The Race for a New Speaker

“There are more hooligans in the House of Commons than at a football match.”

Brian Clough

The words of Brian Clough could not be more true, having studied politics and spent so much time watching BBC Parliament that I know the channel number on freeview without a second thought, I have to agree with him entirely. The responsibility to police these hooligans better known as MPs is currently John Bercow, the Speaker of the House of Commons, although not for much longer. He has announced he will step down from the chair at the next election or on October 31st whichever comes first. In doing so kicks off a very rare kind of election, the Race for a New Speaker.

The Speaker of the House of Commons is responsible for keeping order within the house and ensure that proceedings and rules are followed. The Speaker is a neutral MP in the house and is meant to ensure that all MPs whatever side of the house they sit on are heard equally. The Speaker also decides upon which amendments to bills will be put forward to MPs to vote on (this has caused controversey with the current Speaker).

The power of the Speaker is considerable should they need to use it and it is at their discretion as to when or when not to act. Other than the Government and Shadow Government, they are the most important MP in the house. And while they once came from a party on being dragged to the chair as is customary they must resign from that party and from that point on must remain forever neutral.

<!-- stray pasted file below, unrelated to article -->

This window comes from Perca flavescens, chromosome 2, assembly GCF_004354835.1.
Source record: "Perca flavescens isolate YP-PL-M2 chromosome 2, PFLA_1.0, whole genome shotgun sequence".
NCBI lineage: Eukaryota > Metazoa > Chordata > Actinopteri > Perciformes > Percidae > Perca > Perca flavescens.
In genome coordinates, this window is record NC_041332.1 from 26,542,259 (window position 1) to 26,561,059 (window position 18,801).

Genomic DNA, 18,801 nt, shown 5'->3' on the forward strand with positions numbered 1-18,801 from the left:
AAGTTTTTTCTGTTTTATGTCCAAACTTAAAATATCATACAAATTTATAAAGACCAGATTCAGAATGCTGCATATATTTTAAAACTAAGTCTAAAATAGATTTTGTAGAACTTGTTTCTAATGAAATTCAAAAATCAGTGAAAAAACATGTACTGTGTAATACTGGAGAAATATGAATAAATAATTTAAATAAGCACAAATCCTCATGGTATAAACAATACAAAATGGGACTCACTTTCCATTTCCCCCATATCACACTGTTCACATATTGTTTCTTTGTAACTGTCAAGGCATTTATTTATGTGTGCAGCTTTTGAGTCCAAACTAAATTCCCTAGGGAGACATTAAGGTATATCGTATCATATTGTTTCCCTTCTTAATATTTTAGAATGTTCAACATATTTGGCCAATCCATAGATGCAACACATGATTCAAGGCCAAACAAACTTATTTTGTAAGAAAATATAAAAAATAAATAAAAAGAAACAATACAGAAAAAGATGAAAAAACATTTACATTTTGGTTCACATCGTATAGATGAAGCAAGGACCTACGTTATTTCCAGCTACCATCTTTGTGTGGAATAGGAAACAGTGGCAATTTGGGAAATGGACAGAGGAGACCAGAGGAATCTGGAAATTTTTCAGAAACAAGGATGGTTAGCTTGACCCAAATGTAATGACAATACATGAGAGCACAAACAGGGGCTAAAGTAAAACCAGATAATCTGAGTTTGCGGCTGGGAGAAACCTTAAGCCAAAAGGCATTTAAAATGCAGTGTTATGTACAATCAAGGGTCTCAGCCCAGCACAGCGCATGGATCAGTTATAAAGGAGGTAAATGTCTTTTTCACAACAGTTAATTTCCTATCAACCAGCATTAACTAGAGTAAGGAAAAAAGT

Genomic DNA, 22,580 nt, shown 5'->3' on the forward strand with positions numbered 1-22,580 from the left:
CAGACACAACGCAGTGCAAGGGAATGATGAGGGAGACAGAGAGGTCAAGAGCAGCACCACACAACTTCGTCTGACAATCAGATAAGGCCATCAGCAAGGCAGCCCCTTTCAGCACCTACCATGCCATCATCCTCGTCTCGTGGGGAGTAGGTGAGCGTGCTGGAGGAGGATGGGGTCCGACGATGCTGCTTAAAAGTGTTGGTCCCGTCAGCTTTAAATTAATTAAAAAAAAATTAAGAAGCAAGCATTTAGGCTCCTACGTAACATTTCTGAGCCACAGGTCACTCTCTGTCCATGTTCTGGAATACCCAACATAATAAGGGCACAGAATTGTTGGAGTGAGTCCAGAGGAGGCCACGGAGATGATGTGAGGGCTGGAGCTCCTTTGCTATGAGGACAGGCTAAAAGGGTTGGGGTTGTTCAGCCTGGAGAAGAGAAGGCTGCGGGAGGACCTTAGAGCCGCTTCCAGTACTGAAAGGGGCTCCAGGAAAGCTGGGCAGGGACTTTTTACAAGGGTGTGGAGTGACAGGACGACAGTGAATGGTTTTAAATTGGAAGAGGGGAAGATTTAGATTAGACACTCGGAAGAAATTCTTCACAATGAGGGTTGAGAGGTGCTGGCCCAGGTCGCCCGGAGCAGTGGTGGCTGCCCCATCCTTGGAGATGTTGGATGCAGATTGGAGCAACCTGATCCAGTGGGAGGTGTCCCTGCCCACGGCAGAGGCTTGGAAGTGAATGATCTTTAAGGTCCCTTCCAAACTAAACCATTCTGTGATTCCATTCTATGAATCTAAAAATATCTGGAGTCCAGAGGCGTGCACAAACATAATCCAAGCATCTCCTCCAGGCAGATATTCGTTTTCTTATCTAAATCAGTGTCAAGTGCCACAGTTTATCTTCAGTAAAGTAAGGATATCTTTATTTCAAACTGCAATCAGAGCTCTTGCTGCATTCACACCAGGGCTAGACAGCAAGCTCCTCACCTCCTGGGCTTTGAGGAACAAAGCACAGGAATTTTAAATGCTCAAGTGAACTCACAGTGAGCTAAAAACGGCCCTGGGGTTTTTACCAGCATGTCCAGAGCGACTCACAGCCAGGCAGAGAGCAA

Traditionally there are a few perks to being the Speaker, you are given official robes to wear, an official office within the Houses of Parliament, a peerage (given a seat in the House of Lords) upon resignation and while you remain as Speaker by convention none of the main parties will stand a candidate against you. In theory one could remain in the chair for as long as they wanted (unless the House voted to remove you from the chair.)

What will happen to current Speaker John Bercow upon his resignation is unknown, as it is upon the government to appoint peers and they have made it clear they will not grant him one as in their view he was not neutral and merely disruptive to their efforts to secure the UK’s departure from the European Union. Whether or not John Bercow was a good and neutral speaker is up for individuals to decide.

Like all elections people put themselves forward as candidates and this is no different, any MP can put themselves forward for the election of the next Speaker and it will be up to their fellow MPs to decide whether or not they want them in the chair. As of writing there are a few MPs who have put their names forward for consideration to be the new Speaker, the current Mother of the House (longest serving female MP) Harriet Harman (Labour), Chris Bryant the Labour MP for Rhondda, Pete Wishart of the SNP and Sir Edward Leigh of the Conservatives.

In just over a month’s time there will be a new Speaker sitting in the chair, each of them leave a legacy. What will their’s be?

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